Tokyo motor show 2017 – our star cars


Subaru Viziv Performance concept

Jim Holder: Okay, so officially it’s not previewing the next WRX, but in reality we all know it is. And, yes, the looks owe an awful lot to what’s gone before, but who’s to knock flared wheel arches and a bonnet scoop? Subaru’s WRX icon may have become a millstone round its neck in some regards, but with looks this good the next one might just be a corker.

The cars have been revealed, the news has been reported, but which Tokyo motor show cars tickled Autocar staffers’ fancy?

The Tokyo motor show has a reputation for being as spectacular and idiosyncratic as the city itself; a reputation that it upheld once again this year.

The Autocar team descended on Toyko’s Big Sight venue to check out all the new metal, which you can feast your eyes upon in our Tokyo motor show news tab, or read a blow-by-blow account of the show in our full report and gallery.

Let us know what your show stars were in the comments below.

Tokyo motor show 2017: Autocar’s star cars

Jim Holder – Subaru Viziv Performance concept

Okay, so officially it’s not previewing the next WRX, but in reality we all know it is. And, yes, the looks owe an awful lot to what’s gone before, but who’s to knock flared wheel arches and a bonnet scoop? Subaru’s WRX icon may have become a millstone round its neck in some regards, but with looks this good the next one might just be a corker.

Mark Tisshaw – Honda Sports EV

Do I have to give a reason why? Just look at it. Honda trotted out the usual ‘we’ll evaluate feedback’ line about whether or not it will make production, but who could turn their nose up at it? Even better was the styling shift towards cleaner, more timeless and less polarising design. A winner.

Rachel Burgess – Mazda Vision Coupé

If even some of the beautifully fluid shapes – apparently created by going back and forth between clay modelling and digital modelling over two years – can make it into the next generation of production models, it’s a very good sign for the future of Mazda design.

Richard Bremner – Toyota TJ Cruiser

If you’re fed up with hearing about cars inspired by Riva motorboats or felines, this will refresh you – a car inspired by a toolbox. The result is not quite an oblong on wheels, but it’s close. The TJ’s wheels-at-the corners stance, bluff nose, blistered arches, flat screen and ribbed bonnet are perfect, as are the fold-flat seats. Almost production ready, Toyota will make it if the interest is there. Get to it please, we say.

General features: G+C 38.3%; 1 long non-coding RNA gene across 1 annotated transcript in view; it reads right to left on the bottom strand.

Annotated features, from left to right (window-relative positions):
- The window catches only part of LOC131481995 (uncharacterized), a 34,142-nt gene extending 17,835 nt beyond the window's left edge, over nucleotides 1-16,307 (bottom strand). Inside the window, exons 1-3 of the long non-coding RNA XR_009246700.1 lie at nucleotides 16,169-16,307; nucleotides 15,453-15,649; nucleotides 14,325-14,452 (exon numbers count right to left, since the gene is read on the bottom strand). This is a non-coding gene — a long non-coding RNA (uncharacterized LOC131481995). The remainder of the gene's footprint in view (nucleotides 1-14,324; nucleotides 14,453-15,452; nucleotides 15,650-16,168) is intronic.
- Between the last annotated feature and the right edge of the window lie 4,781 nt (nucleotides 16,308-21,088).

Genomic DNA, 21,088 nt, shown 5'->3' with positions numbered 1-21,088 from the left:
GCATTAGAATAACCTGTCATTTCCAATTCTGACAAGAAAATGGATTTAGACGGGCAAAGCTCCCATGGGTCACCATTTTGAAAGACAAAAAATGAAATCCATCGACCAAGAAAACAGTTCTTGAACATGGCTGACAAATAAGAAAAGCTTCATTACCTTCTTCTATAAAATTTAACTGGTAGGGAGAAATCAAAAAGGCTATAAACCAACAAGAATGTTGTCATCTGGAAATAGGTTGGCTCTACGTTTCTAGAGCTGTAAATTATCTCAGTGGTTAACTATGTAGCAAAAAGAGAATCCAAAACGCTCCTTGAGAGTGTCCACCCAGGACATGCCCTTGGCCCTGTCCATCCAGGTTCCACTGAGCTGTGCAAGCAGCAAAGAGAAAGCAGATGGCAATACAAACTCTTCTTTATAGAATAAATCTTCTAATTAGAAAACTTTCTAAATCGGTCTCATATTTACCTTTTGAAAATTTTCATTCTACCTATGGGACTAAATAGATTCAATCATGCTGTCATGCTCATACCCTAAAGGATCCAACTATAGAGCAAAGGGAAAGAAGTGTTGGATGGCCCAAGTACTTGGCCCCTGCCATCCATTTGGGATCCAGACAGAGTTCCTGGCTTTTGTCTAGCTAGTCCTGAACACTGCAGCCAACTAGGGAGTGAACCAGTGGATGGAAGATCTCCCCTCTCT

Jimi Beckwith – Mitsubishi e-Evolution

Mitsubishi to me has always been about making brutally ugly SUVs with compelling off-road potential. The e-Evolution is no different, with its weird, craggy spaceship-like styling and electric four-wheel drive. Even better is that it’s reaching production in the next two years as a similarly aesthetically challenging rival to the Nissan Juke that might not be as frustratingly common.

James Attwood – Suzuki e-Survivor

With a design that’s outlandish bordering on ridiculous, the e-Survivor looks like a machine from Mad Max reimagined in the style of Tron. With an electric motor inside each wheel and ultra-high ground clearance, it also looks like it could be an awful lot of fun to drive (even if you might look a bit daft doing so).

Sam Sheehan – Mazda Kai concept

Word on the street is this concept previews the next-generation 3. If the production version looks anything like this inside and out, I dare say Mazda will be in for good things. There might be some ‘toning down’, with that blade-like nose unlikely to fare well in pedestrian safety tests, and the whole car will undoubtedly sit higher. But if the general sleek theme is carried over, who wouldn’t be tempted to get a 3 over a Focus?

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Source:: Autocar